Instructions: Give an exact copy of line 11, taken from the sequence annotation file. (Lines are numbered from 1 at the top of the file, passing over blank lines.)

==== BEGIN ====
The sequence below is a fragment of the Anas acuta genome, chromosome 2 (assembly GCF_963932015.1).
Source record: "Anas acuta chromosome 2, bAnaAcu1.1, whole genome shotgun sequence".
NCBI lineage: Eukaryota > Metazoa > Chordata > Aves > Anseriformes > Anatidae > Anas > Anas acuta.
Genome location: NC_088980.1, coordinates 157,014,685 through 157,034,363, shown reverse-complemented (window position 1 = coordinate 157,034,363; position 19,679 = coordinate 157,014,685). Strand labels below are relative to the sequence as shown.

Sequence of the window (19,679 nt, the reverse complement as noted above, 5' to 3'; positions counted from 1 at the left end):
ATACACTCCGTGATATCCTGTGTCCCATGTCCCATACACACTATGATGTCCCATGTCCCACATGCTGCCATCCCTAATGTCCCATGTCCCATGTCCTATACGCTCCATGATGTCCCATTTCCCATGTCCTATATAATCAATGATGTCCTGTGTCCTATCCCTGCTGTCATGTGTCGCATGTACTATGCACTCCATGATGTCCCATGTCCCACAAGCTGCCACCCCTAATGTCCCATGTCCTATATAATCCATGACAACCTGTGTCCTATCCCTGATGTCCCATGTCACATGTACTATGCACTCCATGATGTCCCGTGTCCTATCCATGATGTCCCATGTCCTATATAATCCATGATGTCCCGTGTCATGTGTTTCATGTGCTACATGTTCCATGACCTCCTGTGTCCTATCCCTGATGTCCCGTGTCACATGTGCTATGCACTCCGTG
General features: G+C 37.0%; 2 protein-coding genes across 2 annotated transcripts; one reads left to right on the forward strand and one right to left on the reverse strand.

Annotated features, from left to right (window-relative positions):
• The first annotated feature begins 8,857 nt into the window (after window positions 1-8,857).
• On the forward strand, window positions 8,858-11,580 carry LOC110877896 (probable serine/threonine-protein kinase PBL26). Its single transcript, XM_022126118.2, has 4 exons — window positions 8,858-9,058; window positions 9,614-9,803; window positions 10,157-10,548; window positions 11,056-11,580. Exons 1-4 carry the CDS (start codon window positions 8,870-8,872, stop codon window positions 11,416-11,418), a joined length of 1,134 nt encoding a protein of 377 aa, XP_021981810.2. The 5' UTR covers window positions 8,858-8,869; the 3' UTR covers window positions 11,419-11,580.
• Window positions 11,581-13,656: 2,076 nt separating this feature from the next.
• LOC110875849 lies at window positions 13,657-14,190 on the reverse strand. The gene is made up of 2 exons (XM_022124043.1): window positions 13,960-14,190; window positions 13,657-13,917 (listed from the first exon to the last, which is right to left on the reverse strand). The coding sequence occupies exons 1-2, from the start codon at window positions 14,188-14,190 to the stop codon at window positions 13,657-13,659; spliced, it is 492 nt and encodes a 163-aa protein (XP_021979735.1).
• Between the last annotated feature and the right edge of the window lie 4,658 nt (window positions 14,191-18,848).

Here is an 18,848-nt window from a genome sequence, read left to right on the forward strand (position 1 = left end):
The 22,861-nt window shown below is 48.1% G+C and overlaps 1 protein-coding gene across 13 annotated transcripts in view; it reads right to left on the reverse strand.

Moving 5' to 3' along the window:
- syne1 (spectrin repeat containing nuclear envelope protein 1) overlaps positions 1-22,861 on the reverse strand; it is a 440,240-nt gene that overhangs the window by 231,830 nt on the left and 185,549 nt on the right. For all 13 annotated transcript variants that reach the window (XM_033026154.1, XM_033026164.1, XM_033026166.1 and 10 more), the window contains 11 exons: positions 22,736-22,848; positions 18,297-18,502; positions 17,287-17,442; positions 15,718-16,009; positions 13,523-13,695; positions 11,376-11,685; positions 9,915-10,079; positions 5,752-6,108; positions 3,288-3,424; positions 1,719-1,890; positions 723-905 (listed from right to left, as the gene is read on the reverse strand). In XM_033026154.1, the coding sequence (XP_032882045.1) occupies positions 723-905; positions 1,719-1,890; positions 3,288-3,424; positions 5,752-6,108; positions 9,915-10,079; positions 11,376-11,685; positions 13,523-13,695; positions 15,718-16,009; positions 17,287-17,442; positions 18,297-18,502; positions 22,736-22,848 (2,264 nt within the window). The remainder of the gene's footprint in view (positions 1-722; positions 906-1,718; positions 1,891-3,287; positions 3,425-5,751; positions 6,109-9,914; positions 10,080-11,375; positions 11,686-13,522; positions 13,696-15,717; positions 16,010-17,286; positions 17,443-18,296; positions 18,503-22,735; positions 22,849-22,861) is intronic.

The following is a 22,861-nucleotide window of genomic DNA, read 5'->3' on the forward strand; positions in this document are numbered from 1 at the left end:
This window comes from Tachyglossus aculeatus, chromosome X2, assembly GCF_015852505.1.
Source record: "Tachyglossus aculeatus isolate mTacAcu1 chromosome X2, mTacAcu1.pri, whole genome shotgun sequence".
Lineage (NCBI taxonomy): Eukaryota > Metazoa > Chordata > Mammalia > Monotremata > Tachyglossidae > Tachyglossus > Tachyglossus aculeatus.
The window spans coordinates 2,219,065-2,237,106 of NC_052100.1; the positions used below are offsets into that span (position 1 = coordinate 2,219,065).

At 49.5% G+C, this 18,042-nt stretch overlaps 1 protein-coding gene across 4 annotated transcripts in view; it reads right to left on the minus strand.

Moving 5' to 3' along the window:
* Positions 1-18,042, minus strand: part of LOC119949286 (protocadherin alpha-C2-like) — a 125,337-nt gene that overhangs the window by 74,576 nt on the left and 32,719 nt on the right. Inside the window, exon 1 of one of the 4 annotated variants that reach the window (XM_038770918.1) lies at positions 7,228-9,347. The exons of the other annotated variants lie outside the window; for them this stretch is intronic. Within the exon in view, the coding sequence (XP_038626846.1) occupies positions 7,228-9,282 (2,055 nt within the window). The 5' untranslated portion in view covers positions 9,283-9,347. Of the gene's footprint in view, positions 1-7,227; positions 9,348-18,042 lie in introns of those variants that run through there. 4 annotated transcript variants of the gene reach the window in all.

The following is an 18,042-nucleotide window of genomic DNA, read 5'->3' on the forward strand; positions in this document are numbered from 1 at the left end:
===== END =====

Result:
• Window positions 11,581-13,656: 2,076 nt separating this feature from the next.